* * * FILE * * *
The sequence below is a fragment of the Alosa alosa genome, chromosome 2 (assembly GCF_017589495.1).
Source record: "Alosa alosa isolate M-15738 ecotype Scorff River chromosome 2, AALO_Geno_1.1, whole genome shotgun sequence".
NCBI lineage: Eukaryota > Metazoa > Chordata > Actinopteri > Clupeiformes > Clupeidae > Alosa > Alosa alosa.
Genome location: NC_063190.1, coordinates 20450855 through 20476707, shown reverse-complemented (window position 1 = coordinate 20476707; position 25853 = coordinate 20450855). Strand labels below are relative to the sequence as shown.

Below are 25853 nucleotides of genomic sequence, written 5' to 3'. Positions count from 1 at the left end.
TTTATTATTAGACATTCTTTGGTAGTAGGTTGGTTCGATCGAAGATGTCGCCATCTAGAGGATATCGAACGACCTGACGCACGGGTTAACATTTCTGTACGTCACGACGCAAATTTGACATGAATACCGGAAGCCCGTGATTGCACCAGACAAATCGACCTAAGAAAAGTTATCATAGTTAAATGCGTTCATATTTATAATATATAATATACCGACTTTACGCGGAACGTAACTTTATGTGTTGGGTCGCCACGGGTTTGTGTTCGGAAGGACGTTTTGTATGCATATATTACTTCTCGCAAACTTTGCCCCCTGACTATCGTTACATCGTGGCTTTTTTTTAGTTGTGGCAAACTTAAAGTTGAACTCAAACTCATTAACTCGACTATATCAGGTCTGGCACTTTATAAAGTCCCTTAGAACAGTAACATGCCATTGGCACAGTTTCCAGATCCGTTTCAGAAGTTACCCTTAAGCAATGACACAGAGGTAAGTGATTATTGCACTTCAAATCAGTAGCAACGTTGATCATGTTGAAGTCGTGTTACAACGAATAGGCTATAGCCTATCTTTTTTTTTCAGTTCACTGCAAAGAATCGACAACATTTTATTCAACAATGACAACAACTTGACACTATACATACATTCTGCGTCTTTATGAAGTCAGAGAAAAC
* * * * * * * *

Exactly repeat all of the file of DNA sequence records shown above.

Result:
The sequence below is a fragment of the Alosa alosa genome, chromosome 2 (assembly GCF_017589495.1).
Source record: "Alosa alosa isolate M-15738 ecotype Scorff River chromosome 2, AALO_Geno_1.1, whole genome shotgun sequence".
NCBI lineage: Eukaryota > Metazoa > Chordata > Actinopteri > Clupeiformes > Clupeidae > Alosa > Alosa alosa.
Genome location: NC_063190.1, coordinates 20450855 through 20476707, shown reverse-complemented (window position 1 = coordinate 20476707; position 25853 = coordinate 20450855). Strand labels below are relative to the sequence as shown.

Below are 25853 nucleotides of genomic sequence, written 5' to 3'. Positions count from 1 at the left end.
TTTATTATTAGACATTCTTTGGTAGTAGGTTGGTTCGATCGAAGATGTCGCCATCTAGAGGATATCGAACGACCTGACGCACGGGTTAACATTTCTGTACGTCACGACGCAAATTTGACATGAATACCGGAAGCCCGTGATTGCACCAGACAAATCGACCTAAGAAAAGTTATCATAGTTAAATGCGTTCATATTTATAATATATAATATACCGACTTTACGCGGAACGTAACTTTATGTGTTGGGTCGCCACGGGTTTGTGTTCGGAAGGACGTTTTGTATGCATATATTACTTCTCGCAAACTTTGCCCCCTGACTATCGTTACATCGTGGCTTTTTTTTAGTTGTGGCAAACTTAAAGTTGAACTCAAACTCATTAACTCGACTATATCAGGTCTGGCACTTTATAAAGTCCCTTAGAACAGTAACATGCCATTGGCACAGTTTCCAGATCCGTTTCAGAAGTTACCCTTAAGCAATGACACAGAGGTAAGTGATTATTGCACTTCAAATCAGTAGCAACGTTGATCATGTTGAAGTCGTGTTACAACGAATAGGCTATAGCCTATCTTTTTTTTTCAGTTCACTGCAAAGAATCGACAACATTTTATTCAACAATGACAACAACTTGACACTATACATACATTCTGCGTCTTTATGAAGTCAGAGAAAAC